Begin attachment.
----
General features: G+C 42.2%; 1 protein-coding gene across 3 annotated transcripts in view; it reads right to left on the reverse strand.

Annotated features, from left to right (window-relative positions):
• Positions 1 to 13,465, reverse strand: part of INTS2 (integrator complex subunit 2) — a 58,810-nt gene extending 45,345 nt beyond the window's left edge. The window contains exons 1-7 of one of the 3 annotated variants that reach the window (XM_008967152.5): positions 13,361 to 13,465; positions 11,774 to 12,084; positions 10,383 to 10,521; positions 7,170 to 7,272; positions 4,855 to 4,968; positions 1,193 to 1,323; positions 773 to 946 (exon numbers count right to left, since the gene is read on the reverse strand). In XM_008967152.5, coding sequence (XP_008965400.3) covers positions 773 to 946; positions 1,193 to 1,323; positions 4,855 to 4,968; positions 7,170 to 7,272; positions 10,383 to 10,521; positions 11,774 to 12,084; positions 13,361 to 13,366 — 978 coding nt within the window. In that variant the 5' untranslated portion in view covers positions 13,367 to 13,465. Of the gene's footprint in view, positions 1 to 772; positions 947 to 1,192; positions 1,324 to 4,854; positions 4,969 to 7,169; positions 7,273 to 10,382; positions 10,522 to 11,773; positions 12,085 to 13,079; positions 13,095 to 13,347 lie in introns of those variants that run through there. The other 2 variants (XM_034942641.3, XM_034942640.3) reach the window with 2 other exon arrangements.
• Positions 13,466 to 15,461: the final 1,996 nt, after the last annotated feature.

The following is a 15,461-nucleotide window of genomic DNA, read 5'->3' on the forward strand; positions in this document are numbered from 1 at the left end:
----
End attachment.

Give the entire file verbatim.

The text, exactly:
General features: G+C 42.2%; 1 protein-coding gene across 3 annotated transcripts in view; it reads right to left on the reverse strand.

Annotated features, from left to right (window-relative positions):
• Positions 1 to 13,465, reverse strand: part of INTS2 (integrator complex subunit 2) — a 58,810-nt gene extending 45,345 nt beyond the window's left edge. The window contains exons 1-7 of one of the 3 annotated variants that reach the window (XM_008967152.5): positions 13,361 to 13,465; positions 11,774 to 12,084; positions 10,383 to 10,521; positions 7,170 to 7,272; positions 4,855 to 4,968; positions 1,193 to 1,323; positions 773 to 946 (exon numbers count right to left, since the gene is read on the reverse strand). In XM_008967152.5, coding sequence (XP_008965400.3) covers positions 773 to 946; positions 1,193 to 1,323; positions 4,855 to 4,968; positions 7,170 to 7,272; positions 10,383 to 10,521; positions 11,774 to 12,084; positions 13,361 to 13,366 — 978 coding nt within the window. In that variant the 5' untranslated portion in view covers positions 13,367 to 13,465. Of the gene's footprint in view, positions 1 to 772; positions 947 to 1,192; positions 1,324 to 4,854; positions 4,969 to 7,169; positions 7,273 to 10,382; positions 10,522 to 11,773; positions 12,085 to 13,079; positions 13,095 to 13,347 lie in introns of those variants that run through there. The other 2 variants (XM_034942641.3, XM_034942640.3) reach the window with 2 other exon arrangements.
• Positions 13,466 to 15,461: the final 1,996 nt, after the last annotated feature.

The following is a 15,461-nucleotide window of genomic DNA, read 5'->3' on the forward strand; positions in this document are numbered from 1 at the left end: